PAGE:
The university’s use of the word is intended to reflect the thinking of St. Ignatius of Loyola, the founder of the Society of Jesus. But Ignatius seems never to have used the term; one looks in vain for any indication that the word, if it has any foundation in Ignatius’s thought, is an accurate reflection of the spirituality central to his Spiritual Exercises and Constitutions, which could be summed up as doing all “for the greater glory of God” (ad majorem Dei gloriam) and the salvation of souls. The university’s mission statement does indicate that it is “Catholic and Jesuit,” but when it urges us to “live greater,” does it mean anything more than when Taco Bell urges us to “live más”?

St. Ignatius & the Magis

For St. Ignatius, the whole of one’s life is situated within the context of God’s creation and redemption of the world in the saving death and resurrection of Jesus Christ. Thus, if there is a magis to one’s life, it finds its meaning from within that context and none other. If the efforts of my life constitute a magis in any way, it is because they lead to the greater realization of God’s purposes in my life and in the lives of others. To imply that one can live the magis outside of that divine context is to falsify Ignatius’s spirituality. We don’t live the magis simply because we work harder to get an A in chemistry or because we push ourselves “to be more, think more, learn more, and love more,” but because we do these things to bring our lives into greater harmony with God’s will for mankind.

The magis is activated most of all when we make God present in our world in a life of prayer and worship, in a life in conformity with God’s moral order, through transforming the political, social, and economic structures of our world so that they reflect more completely the coming of God’s Kingdom into history. Bringing God into history, however, makes God more deeply present in our own lives — we become God’s living presence in history through magis living. The magis achieves its purposes more fully when our efforts to serve and praise God produce a conjunction of God and our lives that allows us to say with St. Paul, “I live now; no longer I, but Christ lives in me” (Gal. 2:20). As a result, there is no human activity that can be understood as expressing the magis without this background conjoining one’s life and history with the life of the once dead and now resurrected Christ.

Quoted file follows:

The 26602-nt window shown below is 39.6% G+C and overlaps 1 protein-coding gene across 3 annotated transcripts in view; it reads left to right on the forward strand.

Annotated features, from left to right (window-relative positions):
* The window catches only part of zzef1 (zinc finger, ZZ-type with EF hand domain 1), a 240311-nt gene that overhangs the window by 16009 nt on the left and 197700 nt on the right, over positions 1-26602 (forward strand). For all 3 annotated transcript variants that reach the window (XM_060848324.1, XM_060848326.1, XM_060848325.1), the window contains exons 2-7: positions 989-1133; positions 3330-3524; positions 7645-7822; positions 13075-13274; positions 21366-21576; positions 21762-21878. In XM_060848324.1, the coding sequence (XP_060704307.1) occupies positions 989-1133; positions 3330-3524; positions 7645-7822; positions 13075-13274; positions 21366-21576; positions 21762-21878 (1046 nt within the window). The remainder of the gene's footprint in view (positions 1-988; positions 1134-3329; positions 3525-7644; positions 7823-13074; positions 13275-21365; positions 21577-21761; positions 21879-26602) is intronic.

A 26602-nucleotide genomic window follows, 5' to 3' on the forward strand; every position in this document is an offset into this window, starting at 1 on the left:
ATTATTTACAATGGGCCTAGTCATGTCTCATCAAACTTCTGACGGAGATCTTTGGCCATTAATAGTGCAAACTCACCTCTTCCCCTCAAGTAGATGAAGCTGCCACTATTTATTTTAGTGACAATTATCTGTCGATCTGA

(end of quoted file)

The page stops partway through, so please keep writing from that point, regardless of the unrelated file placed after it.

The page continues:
If this is so, it is easy to see how terribly misdirected is the university’s expression of the magis in such woefully inadequate statements as “to think a little broader, dig a little deeper, and work a little harder” or to “live greater.” Living greater can mean nothing more than putting on a few extra pounds if it is not situated in the context of greater union with Christ in the divine plan of universal salvation.

Social Justice & Evangelization